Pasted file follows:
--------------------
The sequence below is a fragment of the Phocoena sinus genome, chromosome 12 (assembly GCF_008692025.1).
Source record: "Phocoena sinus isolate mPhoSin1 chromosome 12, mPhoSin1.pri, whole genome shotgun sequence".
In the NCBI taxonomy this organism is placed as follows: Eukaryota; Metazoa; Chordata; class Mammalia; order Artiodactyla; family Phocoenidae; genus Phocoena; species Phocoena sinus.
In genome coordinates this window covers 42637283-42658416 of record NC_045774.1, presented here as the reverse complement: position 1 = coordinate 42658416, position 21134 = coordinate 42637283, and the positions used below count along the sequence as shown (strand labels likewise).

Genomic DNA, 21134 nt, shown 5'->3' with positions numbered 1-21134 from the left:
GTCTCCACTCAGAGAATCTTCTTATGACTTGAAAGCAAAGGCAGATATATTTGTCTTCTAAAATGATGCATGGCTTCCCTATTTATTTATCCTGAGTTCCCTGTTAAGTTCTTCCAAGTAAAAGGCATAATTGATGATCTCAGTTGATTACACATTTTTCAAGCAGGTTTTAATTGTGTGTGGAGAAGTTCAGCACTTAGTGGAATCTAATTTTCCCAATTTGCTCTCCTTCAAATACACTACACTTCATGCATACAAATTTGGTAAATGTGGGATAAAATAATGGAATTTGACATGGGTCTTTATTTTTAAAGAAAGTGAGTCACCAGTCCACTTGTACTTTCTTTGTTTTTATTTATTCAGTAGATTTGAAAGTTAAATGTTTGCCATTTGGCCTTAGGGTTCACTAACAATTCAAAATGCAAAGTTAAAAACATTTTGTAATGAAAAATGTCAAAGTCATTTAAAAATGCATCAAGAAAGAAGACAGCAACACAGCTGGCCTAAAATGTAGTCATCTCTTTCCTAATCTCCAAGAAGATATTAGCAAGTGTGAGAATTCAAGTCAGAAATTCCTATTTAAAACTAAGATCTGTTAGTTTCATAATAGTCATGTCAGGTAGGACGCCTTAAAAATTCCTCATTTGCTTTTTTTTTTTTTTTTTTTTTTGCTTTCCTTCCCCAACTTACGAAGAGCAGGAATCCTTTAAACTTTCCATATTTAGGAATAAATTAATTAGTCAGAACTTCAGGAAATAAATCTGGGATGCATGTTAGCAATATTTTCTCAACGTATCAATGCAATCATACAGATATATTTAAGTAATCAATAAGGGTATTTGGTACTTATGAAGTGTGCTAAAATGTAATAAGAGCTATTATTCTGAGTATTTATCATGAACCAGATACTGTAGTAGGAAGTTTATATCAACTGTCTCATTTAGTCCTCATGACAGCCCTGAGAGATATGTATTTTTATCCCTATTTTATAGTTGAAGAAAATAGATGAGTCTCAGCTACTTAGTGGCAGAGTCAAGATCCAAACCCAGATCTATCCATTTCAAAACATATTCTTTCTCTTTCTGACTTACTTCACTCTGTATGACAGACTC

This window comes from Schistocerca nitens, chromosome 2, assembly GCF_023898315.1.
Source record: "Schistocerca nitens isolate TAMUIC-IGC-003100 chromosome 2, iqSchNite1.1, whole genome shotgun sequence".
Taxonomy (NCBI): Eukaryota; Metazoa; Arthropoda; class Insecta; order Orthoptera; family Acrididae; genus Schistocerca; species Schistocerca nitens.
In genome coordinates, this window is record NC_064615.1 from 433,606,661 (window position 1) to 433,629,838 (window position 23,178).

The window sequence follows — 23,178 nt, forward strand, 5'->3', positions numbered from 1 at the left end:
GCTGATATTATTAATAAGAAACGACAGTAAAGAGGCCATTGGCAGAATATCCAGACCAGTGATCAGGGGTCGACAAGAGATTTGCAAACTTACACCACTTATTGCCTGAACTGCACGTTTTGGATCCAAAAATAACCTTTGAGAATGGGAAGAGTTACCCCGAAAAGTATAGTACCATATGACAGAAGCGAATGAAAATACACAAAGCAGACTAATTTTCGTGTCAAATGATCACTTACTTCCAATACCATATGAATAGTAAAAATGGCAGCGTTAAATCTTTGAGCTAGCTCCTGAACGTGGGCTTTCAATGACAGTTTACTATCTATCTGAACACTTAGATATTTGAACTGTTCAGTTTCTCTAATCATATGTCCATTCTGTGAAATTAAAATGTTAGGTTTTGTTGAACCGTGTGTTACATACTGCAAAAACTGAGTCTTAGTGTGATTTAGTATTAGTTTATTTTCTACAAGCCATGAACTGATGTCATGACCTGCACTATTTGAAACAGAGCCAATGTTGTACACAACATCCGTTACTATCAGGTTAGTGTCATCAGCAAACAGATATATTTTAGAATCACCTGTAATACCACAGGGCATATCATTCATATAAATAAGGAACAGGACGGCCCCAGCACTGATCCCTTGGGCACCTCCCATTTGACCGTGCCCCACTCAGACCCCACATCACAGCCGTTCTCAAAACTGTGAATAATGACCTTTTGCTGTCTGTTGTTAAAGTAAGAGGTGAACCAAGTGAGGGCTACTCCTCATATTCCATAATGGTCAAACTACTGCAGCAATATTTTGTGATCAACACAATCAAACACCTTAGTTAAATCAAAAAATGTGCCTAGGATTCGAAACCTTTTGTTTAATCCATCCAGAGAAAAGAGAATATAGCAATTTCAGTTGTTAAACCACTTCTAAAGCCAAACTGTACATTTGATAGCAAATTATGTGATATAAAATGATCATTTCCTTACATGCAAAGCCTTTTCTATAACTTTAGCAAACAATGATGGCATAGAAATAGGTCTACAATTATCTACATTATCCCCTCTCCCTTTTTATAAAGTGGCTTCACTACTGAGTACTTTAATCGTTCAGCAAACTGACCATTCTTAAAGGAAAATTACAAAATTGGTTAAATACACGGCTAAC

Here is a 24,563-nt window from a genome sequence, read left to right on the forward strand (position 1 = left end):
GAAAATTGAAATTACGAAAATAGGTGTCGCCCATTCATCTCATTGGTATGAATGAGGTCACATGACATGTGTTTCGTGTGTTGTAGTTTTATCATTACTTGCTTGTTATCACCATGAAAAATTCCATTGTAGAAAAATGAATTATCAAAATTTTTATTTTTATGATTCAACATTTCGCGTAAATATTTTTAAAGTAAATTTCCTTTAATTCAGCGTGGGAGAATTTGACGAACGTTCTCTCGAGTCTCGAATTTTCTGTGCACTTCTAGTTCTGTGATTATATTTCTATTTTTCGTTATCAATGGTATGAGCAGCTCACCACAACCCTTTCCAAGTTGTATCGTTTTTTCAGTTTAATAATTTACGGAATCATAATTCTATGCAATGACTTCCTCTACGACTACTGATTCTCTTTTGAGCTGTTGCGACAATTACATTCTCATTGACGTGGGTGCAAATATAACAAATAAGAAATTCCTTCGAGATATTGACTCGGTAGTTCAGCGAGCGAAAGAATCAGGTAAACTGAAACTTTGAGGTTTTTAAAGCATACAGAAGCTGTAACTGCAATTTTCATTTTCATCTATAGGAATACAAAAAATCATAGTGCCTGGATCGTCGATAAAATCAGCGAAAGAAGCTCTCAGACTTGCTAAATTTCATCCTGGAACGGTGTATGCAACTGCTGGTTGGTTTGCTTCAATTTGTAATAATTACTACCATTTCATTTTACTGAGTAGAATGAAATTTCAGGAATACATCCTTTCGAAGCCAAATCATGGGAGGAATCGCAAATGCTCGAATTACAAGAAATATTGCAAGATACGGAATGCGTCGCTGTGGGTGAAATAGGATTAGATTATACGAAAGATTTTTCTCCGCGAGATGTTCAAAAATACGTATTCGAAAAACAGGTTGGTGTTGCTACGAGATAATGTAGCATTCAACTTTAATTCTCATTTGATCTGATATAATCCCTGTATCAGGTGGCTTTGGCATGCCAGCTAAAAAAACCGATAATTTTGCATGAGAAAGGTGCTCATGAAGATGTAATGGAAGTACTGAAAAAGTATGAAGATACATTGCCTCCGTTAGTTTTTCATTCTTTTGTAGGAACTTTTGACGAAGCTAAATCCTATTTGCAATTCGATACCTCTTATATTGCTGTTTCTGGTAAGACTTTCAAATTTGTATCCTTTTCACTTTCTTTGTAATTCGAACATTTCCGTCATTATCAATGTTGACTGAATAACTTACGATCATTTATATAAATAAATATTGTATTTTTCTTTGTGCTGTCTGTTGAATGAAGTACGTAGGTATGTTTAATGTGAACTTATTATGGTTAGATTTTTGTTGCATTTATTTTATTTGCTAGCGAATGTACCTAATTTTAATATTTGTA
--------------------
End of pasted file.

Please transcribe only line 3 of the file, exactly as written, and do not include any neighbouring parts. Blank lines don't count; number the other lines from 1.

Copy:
In the NCBI taxonomy this organism is placed as follows: Eukaryota; Metazoa; Chordata; class Mammalia; order Artiodactyla; family Phocoenidae; genus Phocoena; species Phocoena sinus.